Kansas Governor. He was the 1936 Republican Party candidate for United States President, losing to Franklin D. Roosevelt. Born in West Middlesex, Pennsylvania, in 1908, he graduated from the University of Kansas with a law degree, and decided to remain in Kansas, working in a bank. In 1912, he and three partners started a business to develop oil wells, then a new burgeoning business, and Landon quickly became a leader in the petroleum industry. In 1917, when the United States entered World War I, he joined the United States Army and was promoted to Lieutenant, serving a total of 19 months and was discharged in 1919. His interest in politics started in 1912, and he worked locally to support former United States President Theodore Roosevelt's Bull Moose Campaign. In 1928, he served as chairman of the Republican State Central Committee, becoming more active in politics, and served two terms as the Governor of Kansas (1932 to 1936). His ability to balance the state budget helped bring him into national prominence, and brought him the Republican nomination for United States President in 1936, an election he lost to incumbent President Franklin D. Roosevelt. After losing to Roosevelt, he continued to remain active in national politics, attending many Republican Presidential Conventions, and in 1938, he represented the United States at the Pan-American conference in Peru. His daughter, Nancy Landon Kassebaum, was elected to the United States Senate from Kansas in 1978. He died at age 100 from complications from gallstone surgery and bronchitis. Later in his life he was referred to as "The Grand Old Man of the Grand Old Party."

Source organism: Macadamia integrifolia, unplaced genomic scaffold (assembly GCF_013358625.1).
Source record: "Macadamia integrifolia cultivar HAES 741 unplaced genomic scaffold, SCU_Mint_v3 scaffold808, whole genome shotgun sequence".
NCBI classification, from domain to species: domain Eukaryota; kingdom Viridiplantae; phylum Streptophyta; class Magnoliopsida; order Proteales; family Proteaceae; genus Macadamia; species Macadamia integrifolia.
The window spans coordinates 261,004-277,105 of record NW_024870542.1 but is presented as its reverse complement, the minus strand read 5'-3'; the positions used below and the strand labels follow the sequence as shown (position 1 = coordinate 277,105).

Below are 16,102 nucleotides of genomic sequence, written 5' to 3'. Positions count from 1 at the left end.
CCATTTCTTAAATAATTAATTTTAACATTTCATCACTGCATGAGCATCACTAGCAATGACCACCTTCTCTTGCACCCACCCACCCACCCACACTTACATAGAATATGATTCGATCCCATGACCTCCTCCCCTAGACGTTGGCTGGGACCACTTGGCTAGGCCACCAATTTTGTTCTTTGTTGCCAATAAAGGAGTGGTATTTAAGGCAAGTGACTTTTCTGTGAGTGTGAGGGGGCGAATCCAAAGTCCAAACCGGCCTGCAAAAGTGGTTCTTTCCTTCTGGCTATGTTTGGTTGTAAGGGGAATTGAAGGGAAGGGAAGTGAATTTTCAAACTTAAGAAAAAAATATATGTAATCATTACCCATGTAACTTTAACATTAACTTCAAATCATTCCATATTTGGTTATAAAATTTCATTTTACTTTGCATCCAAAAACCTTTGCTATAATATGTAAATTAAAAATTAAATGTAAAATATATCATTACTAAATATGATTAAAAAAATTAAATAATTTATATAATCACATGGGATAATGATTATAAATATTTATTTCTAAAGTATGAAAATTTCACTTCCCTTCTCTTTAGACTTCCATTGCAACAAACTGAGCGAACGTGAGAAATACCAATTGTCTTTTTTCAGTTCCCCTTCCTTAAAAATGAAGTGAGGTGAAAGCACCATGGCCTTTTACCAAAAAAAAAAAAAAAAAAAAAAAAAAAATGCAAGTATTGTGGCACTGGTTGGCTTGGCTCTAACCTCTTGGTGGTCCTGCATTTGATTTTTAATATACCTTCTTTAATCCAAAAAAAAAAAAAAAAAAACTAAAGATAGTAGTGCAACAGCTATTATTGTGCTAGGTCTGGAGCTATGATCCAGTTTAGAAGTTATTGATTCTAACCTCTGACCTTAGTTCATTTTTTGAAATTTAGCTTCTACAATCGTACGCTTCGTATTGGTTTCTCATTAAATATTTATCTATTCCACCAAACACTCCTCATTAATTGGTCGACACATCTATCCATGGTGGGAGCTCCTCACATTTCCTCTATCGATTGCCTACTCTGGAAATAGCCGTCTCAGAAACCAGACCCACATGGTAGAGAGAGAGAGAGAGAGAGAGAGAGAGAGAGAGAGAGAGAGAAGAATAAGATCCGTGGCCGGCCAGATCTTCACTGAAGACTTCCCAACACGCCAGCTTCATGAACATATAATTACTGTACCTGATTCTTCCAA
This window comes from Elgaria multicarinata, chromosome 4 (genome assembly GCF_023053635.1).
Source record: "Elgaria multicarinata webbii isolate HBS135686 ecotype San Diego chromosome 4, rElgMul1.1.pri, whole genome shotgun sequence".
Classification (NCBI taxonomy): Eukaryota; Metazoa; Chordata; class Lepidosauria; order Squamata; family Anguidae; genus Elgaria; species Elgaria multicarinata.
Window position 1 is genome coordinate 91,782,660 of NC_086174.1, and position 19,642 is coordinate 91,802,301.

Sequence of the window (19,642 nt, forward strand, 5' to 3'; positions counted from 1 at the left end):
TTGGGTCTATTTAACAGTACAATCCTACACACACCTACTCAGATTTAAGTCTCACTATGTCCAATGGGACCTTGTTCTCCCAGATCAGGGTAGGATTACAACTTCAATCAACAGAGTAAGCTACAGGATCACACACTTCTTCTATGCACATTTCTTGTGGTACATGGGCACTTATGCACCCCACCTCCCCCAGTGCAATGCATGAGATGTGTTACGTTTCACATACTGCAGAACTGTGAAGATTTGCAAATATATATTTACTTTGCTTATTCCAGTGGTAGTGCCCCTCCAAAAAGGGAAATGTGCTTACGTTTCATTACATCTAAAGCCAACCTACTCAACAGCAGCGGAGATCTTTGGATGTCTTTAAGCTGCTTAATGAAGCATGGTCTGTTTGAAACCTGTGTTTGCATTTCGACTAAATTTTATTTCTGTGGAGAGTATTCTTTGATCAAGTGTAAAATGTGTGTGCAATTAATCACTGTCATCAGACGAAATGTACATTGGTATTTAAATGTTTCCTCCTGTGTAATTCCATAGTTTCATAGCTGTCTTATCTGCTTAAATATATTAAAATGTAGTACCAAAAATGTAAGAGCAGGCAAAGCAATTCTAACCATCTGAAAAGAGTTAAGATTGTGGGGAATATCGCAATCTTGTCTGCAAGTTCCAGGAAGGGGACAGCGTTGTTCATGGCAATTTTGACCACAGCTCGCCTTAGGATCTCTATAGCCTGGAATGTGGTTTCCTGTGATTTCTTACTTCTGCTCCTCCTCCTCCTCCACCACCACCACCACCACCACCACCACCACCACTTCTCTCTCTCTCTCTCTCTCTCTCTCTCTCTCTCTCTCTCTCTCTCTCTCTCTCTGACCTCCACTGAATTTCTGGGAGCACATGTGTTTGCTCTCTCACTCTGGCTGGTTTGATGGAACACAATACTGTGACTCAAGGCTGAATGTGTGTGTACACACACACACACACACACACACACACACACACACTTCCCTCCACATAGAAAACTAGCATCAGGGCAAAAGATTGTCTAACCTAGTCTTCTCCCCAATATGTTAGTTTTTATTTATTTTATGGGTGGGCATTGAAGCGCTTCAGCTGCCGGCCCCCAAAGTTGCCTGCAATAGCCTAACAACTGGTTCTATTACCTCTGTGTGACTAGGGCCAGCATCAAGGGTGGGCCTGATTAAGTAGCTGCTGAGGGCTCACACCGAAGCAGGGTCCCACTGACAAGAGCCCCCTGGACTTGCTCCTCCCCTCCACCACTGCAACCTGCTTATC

Bio by: Kit and Morgan Benson